U.S. Senate candidate Foster Campbell released three years of tax returns on Thursday and called on his opponents to follow suit. 

His tax returns show he made $313,200 in income in 2015, $376,773 in 2014 and $336,326 in 2013. 

In a move mirroring the national presidential race, Campbell said, he was doing it to prove he has nothing to hide. 


One of the most adversarial contests within the crowded race to be Louisiana's next U.S. sen…

"I think it's the right thing to do. If you're serious about representing people they should know how you make your living," Campbell said in a statement. 

But on Thursday, none of his major opponents appeared to be taking the bait. 

Beau Tidwell, a spokesman for Caroline Fayard, the other leading Democrat in the race, said their campaign would not be commenting. 

The two leading Republicans in the race, State Treasurer John Kennedy and Lafayette Congressman Charles Boustany said they had already filed personal information about income on their required financial disclosures.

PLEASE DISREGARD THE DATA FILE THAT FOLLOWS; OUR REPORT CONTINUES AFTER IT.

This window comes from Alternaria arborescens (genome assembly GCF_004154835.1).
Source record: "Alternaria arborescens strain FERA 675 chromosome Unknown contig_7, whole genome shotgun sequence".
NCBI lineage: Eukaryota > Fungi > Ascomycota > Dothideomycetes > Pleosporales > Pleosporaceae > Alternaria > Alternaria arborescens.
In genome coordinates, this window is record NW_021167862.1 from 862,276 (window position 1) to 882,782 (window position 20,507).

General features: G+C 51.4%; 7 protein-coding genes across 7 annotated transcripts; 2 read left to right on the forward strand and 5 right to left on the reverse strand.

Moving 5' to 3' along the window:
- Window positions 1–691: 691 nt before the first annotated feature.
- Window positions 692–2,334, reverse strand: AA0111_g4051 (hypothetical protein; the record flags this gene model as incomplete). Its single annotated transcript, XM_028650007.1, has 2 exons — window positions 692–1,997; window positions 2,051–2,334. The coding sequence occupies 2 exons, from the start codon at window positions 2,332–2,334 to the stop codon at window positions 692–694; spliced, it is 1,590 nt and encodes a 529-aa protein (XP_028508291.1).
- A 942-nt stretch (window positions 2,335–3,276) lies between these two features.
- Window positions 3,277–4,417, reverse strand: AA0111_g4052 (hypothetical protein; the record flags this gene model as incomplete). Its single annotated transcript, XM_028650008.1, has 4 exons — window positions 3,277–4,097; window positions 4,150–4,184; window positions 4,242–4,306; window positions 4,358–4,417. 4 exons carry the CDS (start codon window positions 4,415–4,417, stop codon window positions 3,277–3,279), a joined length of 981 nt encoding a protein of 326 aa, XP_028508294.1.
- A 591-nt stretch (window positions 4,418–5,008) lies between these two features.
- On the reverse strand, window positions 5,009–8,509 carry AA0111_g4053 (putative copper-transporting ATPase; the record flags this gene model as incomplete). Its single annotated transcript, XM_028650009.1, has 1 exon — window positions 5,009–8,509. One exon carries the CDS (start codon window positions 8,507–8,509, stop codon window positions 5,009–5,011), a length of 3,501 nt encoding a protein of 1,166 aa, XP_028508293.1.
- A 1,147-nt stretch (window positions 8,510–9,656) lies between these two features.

"Dr. Boustany has fully complied with the public financial disclosure requirements for his office, which are far more stringent than a simple tax return," said his spokesman Jack Pandol. 

Last year, according to Campbell's tax returns he paid about $93,000 in taxes. He earned most of his fortune, about $200,000, from real estate and royalties. He also earned some of his income from his business, Premiere Insurance Company of Bossier City, and other business interests. He donated about $8,000 to charity over the three year period.

The release of tax returns isn't a common practice for statewide candidates. But at the national level, Republican candidate Donald Trump has balked at the tradition of releasing his tax returns, a practice embraced by nearly every major party candidate in modern history. 

Democrats and others have called on Trump to release his tax returns. Trump has said he will not release his tax returns because he's in the midst of an audit. However, the IRS has stated an active audit couldn't prevent someone from releasing the returns. 


Until now, it seemed as if this year’s U.S. Senate race might have less in common with other…

Follow Rebekah Allen on Twitter, @rebekahallen.